Rationale for the doses. A daily dose of 1mg/kg anastrozole (Sigma-Aldrich Co., St. Louis, MO, USA) for 5 days is the standard recommended dose to achieve ovulation in humans (Franik et al., 2014). A 12-14 week mature female Wistar rat weighs between 200-250 g and has a 4-day estrous cycle, so a single dose of anastrozole administered at pro-estrus was deemed appropriate. Kilic-Okman et al. (2003) employed a similar regime using letrozole. Earlier studies have suggested that the standard 1 mg/kg anastrozole of body weight dose is too low for optimal follicle recruitment and ovulation, so higher doses are recommended (Al-Omari et al., 2004; Casper & Mitwally, 2012). A single 25 mg/kg anastrozole dose has been successful in inducing ovulation in mice and is associated with favorable embryo development (Karaer et al.). However, in our preliminary work, a drug concentration study with anastrozole was carried out to determine the optimal dose to be used to superovulate and achieve pregnancy in the Wistar rats (Mwakikunga & Hosie). This was found to be dose-specific, and the 15 mg/kg anastrozole dose superovulated and achieved pregnancy the most; therefore, this dose was used in the subsequent experiments in this study. Dose rates in the preliminary work were started at 1 mg/kg. The chlomiphene citrate dose of 1.25 mg/kg (Sigma-Aldrich Co., St. Louis, MO, USA) was adopted from earlier studies (Hosie et al., 2003) and used as a comparison.

Table I Anastrozole and CC dose regimes made up to 0.2 ml normal saline for the 7 groups of mature female Wistar rats undergoing ovulation stimulation. 

Groups Treatments Number of rats
1 Untreated* 5
2 Saline (vehicle)* 5
3 1 mg/kg anastrozole 5
4 10 mg/kg anastrozole 5
5 15 mg/kg anastrozole* 5
6 25 mg/kg anastrozole 5
7 1.25 mg/kg chlomiphene citrate* 5

Drug preparation and administration

Treatment regimes for the dose response study. Anastrozole has moderate aqueous solubility and previous studies used normal saline as a vehicle for anastrozole (Karaer et al.; Fatum et al., 2006). In this study, the vehicle for all of the drugs was normal saline and each injection consisted of 0.2 ml normal saline (Fatum et al.) including the drug per injection per rat. All injections were intraperitoneal. The four anastrozole dose regimes for the preliminary dose response study were: 25 mg, 15 mg, 10 mg, and 1 mg/kg body weight.

Treatment regimes: Group 1 was left untreated (negative control). Group 2 (carrier control group) received the vehicle sterile saline. Groups 3, 4, 5 and 6 received a single dose of 1 mg/kg, 10 mg/kg, 15 mg/kg and 25 mg/kg of body weight anastrozole respectively in the pro-estrous phase intraperitoneally. Group 7 received 1.25 mg/kg of body weight CC; n=5 in each group, all 0.2 ml intraperitoneal injections (I).

Tissue preparation. Pregnant rats were sacrificed on day 6 at the time of implantation using a lethal dose (0.35 ml) of Euthanase, intraperitoneally (1 ml/kg is recommended; Kyron Labs, South Africa). Once deeply unconscious, the abdominal cavity was opened and the rats to be sacrificed on day 6 of pregnancy were injected intravenously using the inferior vena cava with 0.1 ml of 1 % high molecular weight vital dye Pontamine sky blue (Sigma, St. Louis, MO, USA) in normal saline (0.9 % NaCl) (Pakrasi & Tiwari, 2007), in order to distinguish implantation sites from nonimplantation sites. This dye quickly localizes in the implantation sites due to increased vascularization and vascular permeability during early pregnancy (Psychoyos, 1986). After removal of the uterine horns, implantation sites were counted and recorded. The uterus was cut into1cm pieces separating implantation and non-implantation sites and prepared for scanning electron microscopy (SEM), confocal microscopy and qPCR.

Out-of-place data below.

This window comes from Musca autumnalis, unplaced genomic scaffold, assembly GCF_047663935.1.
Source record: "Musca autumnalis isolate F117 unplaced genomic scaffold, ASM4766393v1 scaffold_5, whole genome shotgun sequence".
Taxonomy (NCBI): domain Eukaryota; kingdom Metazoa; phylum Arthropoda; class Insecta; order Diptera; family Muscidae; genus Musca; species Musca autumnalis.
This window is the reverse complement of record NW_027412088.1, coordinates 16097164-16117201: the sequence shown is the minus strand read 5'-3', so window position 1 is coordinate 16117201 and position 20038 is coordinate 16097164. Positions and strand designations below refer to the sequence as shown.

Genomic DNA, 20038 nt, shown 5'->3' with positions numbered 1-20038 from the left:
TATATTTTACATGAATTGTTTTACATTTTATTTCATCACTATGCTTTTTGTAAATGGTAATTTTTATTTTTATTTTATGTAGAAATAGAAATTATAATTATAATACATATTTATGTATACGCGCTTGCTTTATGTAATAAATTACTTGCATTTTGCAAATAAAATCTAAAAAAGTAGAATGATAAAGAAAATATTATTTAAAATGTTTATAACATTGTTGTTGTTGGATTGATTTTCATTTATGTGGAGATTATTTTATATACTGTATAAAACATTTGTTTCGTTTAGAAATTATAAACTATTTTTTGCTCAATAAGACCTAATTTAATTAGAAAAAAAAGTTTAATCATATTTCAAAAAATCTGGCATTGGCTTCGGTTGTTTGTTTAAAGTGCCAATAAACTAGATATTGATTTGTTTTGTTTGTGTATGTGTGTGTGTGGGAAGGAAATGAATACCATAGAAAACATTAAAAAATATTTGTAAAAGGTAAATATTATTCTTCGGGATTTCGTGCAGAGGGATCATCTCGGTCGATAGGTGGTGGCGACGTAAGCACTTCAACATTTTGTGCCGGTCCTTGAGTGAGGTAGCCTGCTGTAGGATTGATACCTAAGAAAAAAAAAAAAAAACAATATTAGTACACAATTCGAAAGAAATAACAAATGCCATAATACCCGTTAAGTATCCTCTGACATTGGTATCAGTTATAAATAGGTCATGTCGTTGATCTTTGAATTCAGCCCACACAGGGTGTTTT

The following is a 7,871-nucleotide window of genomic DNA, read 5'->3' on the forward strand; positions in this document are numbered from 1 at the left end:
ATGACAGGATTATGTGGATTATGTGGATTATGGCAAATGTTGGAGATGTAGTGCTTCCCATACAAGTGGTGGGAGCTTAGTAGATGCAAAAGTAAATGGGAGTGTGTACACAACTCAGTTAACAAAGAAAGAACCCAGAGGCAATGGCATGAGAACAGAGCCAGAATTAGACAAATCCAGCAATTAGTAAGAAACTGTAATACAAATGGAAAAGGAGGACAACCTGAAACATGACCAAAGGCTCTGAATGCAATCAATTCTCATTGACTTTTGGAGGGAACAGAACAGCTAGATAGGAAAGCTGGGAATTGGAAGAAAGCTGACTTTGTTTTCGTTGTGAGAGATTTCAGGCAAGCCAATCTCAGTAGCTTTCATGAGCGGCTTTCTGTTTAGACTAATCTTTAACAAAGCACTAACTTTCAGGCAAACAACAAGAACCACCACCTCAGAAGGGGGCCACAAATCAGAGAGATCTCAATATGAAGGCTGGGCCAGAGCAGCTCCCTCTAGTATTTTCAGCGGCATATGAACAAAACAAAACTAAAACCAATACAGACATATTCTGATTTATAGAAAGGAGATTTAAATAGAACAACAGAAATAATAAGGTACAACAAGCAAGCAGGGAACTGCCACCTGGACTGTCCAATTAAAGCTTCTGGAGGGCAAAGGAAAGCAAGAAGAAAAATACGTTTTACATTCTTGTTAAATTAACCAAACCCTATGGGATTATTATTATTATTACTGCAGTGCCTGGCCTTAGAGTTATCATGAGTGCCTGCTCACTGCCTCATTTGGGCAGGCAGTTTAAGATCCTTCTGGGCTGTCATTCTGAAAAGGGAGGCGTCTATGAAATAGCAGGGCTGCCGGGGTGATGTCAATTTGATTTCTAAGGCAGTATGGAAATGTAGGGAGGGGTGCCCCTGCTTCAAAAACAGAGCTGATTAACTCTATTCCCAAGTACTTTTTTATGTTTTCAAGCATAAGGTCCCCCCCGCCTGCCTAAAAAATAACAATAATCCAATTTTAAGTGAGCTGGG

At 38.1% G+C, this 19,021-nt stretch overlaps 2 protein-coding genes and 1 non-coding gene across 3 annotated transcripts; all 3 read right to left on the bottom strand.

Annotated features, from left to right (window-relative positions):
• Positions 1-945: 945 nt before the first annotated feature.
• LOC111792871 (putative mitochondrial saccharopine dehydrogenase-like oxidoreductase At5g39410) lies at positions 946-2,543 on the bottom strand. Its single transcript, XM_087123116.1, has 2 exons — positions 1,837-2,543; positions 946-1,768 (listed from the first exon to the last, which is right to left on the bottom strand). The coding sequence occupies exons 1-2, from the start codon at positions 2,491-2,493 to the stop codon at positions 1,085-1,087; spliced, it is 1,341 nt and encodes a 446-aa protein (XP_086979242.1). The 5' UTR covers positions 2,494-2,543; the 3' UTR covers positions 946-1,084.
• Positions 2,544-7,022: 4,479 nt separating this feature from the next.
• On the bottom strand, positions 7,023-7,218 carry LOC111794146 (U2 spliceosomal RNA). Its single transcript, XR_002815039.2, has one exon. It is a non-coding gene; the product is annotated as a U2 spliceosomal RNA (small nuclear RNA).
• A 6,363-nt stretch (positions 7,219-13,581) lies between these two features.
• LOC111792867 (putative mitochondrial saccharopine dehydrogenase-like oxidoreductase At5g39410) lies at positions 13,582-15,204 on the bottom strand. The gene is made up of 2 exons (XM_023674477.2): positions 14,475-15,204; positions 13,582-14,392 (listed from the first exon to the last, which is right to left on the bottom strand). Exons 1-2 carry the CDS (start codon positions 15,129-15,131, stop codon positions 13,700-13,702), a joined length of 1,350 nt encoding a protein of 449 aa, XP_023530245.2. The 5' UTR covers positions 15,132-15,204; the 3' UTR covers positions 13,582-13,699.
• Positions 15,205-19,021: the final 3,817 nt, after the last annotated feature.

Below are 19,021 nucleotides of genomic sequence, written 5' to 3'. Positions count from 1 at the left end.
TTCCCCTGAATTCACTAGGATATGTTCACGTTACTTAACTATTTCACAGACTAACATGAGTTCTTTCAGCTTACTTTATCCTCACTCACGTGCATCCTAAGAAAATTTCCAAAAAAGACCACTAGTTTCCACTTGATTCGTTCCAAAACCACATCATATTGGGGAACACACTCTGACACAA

Animals for the main study (confocal microscopy and qPCR). A further twenty similar female rats to be sacrificed on day 1 of pregnancy were used in themain study. Five rats were treated with 15 mg/kg anastrozole (as this was found to be the optimal dose) (Mwakikunga & Hosie), five were treated with 1.25 mg/kg CC, five were treated with saline alone, and five were untreated. These matched the groups in the earlier study where the animals were sacrificed on day 6 of pregnancy.

Immunofluorescence and confocal microscopy

Tissue processing and sectioning. All histological glass slides that were used in this study were gelatin-coated (Rajamohamedsait & Sigurdsson, 2012) in order to stick the tissue sections to the slides during the staining and washing process. Using standard procedures, samples for immunofluorescence and confocal microscopy were fixed in 10 % buffered formalin for 48 hours (Karaer et al.), then placed in an automatic tissue processor (Shandon Citadel 1000, Labotek, South Africa) in which samples were incubated in a series of 70 %, 95 %, 95 %, 95 %, 100 %, 100 %, 100 % ethanol, then in chloroform and finally in paraffin wax. Samples were then embedded in paraffin wax. Histological sections (5 mm) were cut using a Leica 2035 Biocut microtome (Leica, Nussloch, Germany) fitted with a disposable blade and then dewaxed overnight by placing them in an oven at 60 ºC, then immersed in histoclear for 5 minutes and then repeated in fresh histoclear for 5 minutes, rehydrated through a graded series of ethanol (100 %, 100 %, 95 %, 80 %, 70 % and 60 %) for 30 seconds each, then washed in running water for 5 minutes (Mohan et al., 2008; Rajamohamedsait & Sigurdsson, 2012).